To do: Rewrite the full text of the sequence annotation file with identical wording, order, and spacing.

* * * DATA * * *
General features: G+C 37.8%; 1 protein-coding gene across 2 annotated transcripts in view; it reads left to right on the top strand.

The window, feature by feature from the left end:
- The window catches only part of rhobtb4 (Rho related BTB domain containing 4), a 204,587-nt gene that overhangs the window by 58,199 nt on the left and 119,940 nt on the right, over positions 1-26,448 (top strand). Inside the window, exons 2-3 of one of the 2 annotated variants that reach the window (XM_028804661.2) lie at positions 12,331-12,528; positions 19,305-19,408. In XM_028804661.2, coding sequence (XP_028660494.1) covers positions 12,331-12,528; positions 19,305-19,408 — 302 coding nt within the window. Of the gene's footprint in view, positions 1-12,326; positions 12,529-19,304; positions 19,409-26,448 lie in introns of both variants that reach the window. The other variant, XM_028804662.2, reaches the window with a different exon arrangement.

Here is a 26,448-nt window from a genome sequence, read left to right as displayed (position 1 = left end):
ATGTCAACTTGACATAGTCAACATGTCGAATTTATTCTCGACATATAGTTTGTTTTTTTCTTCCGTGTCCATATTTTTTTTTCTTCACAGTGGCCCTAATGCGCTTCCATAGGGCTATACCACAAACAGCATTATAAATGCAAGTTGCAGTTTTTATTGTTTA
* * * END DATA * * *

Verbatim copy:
General features: G+C 37.8%; 1 protein-coding gene across 2 annotated transcripts in view; it reads left to right on the top strand.

The window, feature by feature from the left end:
- The window catches only part of rhobtb4 (Rho related BTB domain containing 4), a 204,587-nt gene that overhangs the window by 58,199 nt on the left and 119,940 nt on the right, over positions 1-26,448 (top strand). Inside the window, exons 2-3 of one of the 2 annotated variants that reach the window (XM_028804661.2) lie at positions 12,331-12,528; positions 19,305-19,408. In XM_028804661.2, coding sequence (XP_028660494.1) covers positions 12,331-12,528; positions 19,305-19,408 — 302 coding nt within the window. Of the gene's footprint in view, positions 1-12,326; positions 12,529-19,304; positions 19,409-26,448 lie in introns of both variants that reach the window. The other variant, XM_028804662.2, reaches the window with a different exon arrangement.

Here is a 26,448-nt window from a genome sequence, read left to right as displayed (position 1 = left end):
ATGTCAACTTGACATAGTCAACATGTCGAATTTATTCTCGACATATAGTTTGTTTTTTTCTTCCGTGTCCATATTTTTTTTTCTTCACAGTGGCCCTAATGCGCTTCCATAGGGCTATACCACAAACAGCATTATAAATGCAAGTTGCAGTTTTTATTGTTTA